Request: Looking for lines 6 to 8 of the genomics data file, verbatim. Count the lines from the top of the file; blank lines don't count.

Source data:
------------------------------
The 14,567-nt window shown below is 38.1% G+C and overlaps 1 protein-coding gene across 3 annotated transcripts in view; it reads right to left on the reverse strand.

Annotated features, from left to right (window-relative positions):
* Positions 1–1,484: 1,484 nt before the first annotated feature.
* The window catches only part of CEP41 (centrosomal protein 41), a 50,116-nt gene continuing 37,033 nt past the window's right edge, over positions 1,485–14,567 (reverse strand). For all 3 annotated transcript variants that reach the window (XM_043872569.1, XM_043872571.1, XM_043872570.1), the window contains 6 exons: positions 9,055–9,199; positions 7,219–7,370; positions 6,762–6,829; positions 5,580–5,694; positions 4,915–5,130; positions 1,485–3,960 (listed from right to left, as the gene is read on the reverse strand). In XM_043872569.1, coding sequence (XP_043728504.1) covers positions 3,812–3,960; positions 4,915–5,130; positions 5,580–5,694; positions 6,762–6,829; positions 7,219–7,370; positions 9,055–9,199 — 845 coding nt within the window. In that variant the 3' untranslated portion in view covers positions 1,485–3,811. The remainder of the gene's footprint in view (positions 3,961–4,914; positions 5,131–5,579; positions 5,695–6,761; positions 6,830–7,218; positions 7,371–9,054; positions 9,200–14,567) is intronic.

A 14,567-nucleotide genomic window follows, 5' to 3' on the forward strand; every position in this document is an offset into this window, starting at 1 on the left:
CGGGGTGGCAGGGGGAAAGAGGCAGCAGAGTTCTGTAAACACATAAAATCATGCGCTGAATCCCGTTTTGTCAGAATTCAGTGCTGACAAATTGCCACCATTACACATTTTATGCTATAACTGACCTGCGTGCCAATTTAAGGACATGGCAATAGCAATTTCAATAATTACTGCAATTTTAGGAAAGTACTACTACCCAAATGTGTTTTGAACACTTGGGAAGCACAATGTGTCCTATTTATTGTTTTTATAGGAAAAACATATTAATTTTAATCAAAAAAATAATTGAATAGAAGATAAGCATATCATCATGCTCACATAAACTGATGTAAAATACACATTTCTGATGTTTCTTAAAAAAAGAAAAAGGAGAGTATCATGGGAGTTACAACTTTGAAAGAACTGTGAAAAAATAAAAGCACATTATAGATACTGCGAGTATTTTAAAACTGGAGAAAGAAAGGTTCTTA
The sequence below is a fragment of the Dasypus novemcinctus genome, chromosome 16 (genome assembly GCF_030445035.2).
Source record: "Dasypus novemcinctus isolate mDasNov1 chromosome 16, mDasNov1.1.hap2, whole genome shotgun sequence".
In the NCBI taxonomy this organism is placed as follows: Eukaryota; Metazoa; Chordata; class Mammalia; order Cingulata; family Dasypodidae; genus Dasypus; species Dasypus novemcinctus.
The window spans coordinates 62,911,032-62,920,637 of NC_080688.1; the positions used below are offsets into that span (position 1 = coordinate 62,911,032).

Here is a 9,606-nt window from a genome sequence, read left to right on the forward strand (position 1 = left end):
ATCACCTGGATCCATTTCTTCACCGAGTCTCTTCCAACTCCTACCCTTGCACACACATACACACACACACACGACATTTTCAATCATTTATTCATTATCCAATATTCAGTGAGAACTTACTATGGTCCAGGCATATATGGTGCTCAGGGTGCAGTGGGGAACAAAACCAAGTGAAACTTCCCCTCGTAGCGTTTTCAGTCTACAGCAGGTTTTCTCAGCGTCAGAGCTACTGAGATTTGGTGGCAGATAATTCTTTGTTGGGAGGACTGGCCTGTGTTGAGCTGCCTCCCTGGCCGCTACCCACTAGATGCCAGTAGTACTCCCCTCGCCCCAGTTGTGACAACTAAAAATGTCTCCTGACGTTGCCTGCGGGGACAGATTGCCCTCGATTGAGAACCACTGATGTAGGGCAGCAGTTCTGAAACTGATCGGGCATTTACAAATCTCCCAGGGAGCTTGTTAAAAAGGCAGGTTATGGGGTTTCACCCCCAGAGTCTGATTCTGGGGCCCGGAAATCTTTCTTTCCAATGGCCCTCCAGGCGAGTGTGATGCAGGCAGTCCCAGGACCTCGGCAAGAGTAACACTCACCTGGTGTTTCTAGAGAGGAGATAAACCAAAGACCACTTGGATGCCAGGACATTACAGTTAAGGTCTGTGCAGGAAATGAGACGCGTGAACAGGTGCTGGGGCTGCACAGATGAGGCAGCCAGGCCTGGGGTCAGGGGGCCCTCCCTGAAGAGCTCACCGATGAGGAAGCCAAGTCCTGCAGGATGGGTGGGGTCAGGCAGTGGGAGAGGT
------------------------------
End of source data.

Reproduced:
CGGGGTGGCAGGGGGAAAGAGGCAGCAGAGTTCTGTAAACACATAAAATCATGCGCTGAATCCCGTTTTGTCAGAATTCAGTGCTGACAAATTGCCACCATTACACATTTTATGCTATAACTGACCTGCGTGCCAATTTAAGGACATGGCAATAGCAATTTCAATAATTACTGCAATTTTAGGAAAGTACTACTACCCAAATGTGTTTTGAACACTTGGGAAGCACAATGTGTCCTATTTATTGTTTTTATAGGAAAAACATATTAATTTTAATCAAAAAAATAATTGAATAGAAGATAAGCATATCATCATGCTCACATAAACTGATGTAAAATACACATTTCTGATGTTTCTTAAAAAAAGAAAAAGGAGAGTATCATGGGAGTTACAACTTTGAAAGAACTGTGAAAAAATAAAAGCACATTATAGATACTGCGAGTATTTTAAAACTGGAGAAAGAAAGGTTCTTA
The sequence below is a fragment of the Dasypus novemcinctus genome, chromosome 16 (genome assembly GCF_030445035.2).
Source record: "Dasypus novemcinctus isolate mDasNov1 chromosome 16, mDasNov1.1.hap2, whole genome shotgun sequence".